Between Trump’s tweet-storm, including his claim of being a “very stable genius”, the actual bombshell-storm that hit the American East Coast and uprisings in Iran, the fact that Saudi prince Bader bin Abdullah bin Mohammed bin Farhan al-Saud bought a Da Vinci for nearly half a billion dollars (about 341 million pounds), only to then donate it to a foreign museum, seems like a trivial fact. But it’s not. $450 million dollars is as much as about the entire GDP of a small Caribbean island.
The Louvre Abu Dhabi, where the painting will be on display, is a franchise of the Paris original. The Saudi Arabian royal family has given the artwork to the museum as an act of good faith, to underline their good relationship with the United Arab Emirates (UAE). In reality, of course, political motivations were probably just as (if not more) decisive. The museum in itself stands, in a way, as a symbol to increase the oil sheikhdoms soft power credibility, to empower their seat at the table in global decision-making.
Domestically speaking, however, spending $450 million on a painting may have less favourable consequences for the prince. The purchase comes at a time when Saudi Arabia, led by their crown prince, is containing the excesses of the royal family and exposing numerous corruption scandals. Since the start of their anti-corruption purge, at least 376 people’s assets are reported to have been frozen, and many people have been detained. In his thirst for change and reform, the 32-year-old crown prince has led his country through a phase of harsh austerity, cutting spending and raising taxes in order to make the country more independent of oil revenues. This could be argued to be a good thing, if only the initiator of this campaign could stop his own relatives from shaking up an insane amount of money from an undisclosed source to purchase one single painting. Talk about hypocrisy.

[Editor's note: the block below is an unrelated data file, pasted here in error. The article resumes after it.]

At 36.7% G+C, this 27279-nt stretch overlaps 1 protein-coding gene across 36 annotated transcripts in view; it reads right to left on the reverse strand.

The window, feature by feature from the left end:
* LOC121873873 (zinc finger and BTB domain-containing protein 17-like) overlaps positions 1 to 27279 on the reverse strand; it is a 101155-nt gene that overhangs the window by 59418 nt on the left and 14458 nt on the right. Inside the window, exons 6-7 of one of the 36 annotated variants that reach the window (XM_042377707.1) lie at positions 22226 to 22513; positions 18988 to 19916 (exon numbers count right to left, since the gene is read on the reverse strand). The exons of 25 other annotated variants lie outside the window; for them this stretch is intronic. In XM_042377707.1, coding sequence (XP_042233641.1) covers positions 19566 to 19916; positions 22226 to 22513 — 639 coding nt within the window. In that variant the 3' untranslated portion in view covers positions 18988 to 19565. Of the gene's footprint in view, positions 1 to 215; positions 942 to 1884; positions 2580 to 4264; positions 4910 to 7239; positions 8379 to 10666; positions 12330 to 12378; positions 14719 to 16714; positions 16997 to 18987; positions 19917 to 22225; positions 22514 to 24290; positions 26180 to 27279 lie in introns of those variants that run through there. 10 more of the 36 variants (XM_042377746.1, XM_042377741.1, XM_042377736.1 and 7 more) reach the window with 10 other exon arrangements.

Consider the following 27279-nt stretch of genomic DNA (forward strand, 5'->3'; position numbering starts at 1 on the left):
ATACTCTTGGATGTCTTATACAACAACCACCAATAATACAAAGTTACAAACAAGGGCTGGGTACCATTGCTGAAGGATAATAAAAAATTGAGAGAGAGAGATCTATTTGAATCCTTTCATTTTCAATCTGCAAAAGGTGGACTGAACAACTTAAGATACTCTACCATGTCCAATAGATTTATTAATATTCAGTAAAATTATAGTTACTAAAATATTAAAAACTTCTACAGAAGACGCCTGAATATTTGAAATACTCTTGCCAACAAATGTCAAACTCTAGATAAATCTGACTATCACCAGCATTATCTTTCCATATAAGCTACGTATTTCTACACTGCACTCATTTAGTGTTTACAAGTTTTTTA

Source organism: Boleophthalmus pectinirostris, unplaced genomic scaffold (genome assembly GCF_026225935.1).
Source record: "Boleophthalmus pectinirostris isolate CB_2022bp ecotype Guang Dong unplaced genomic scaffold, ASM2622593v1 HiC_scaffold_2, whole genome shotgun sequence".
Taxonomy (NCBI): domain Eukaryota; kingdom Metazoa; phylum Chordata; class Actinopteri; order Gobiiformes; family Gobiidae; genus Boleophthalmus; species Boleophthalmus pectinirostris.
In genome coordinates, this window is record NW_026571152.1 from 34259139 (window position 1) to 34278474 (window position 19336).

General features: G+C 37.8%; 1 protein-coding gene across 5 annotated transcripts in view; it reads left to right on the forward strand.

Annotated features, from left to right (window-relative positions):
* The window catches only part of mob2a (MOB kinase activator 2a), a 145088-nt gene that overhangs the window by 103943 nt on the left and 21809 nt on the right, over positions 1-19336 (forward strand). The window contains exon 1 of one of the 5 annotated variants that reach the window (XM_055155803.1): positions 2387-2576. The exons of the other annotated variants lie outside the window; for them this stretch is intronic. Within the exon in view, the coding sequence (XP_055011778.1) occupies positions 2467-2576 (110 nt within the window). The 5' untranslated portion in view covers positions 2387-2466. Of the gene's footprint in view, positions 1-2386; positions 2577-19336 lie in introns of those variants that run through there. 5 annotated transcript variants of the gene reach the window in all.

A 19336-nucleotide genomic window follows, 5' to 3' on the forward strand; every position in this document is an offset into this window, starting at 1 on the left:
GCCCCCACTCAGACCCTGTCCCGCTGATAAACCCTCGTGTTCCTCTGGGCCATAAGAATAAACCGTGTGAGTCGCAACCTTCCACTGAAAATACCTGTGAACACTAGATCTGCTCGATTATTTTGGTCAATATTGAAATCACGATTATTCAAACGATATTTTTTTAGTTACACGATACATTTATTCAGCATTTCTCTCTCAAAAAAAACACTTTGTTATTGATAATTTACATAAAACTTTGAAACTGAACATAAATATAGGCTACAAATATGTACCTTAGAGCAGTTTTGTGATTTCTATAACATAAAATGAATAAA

Additionally, the prince may have generated an upstirring with the religious elite, as images of non-Islamic prophets, such as Jesus, may be considered immoral and against religious principle by many Sunni Muslims. This, however, may not come as a surprise, as the crown prince has said before he’s planning on turning the kingdom towards a more moderate Islam once he is in power, away from puritanical interpretations of the religion. He might even allow women to drive one day. It’s a revolution.
Maybe the world has officially gone mad. Maybe it’s just a reflection of the insane disproportional distribution of wealth that exists in the world. Call it what you will, but the fact that that money could have bought off the state debt of a small nation-state like Montserrat is something to reflect upon.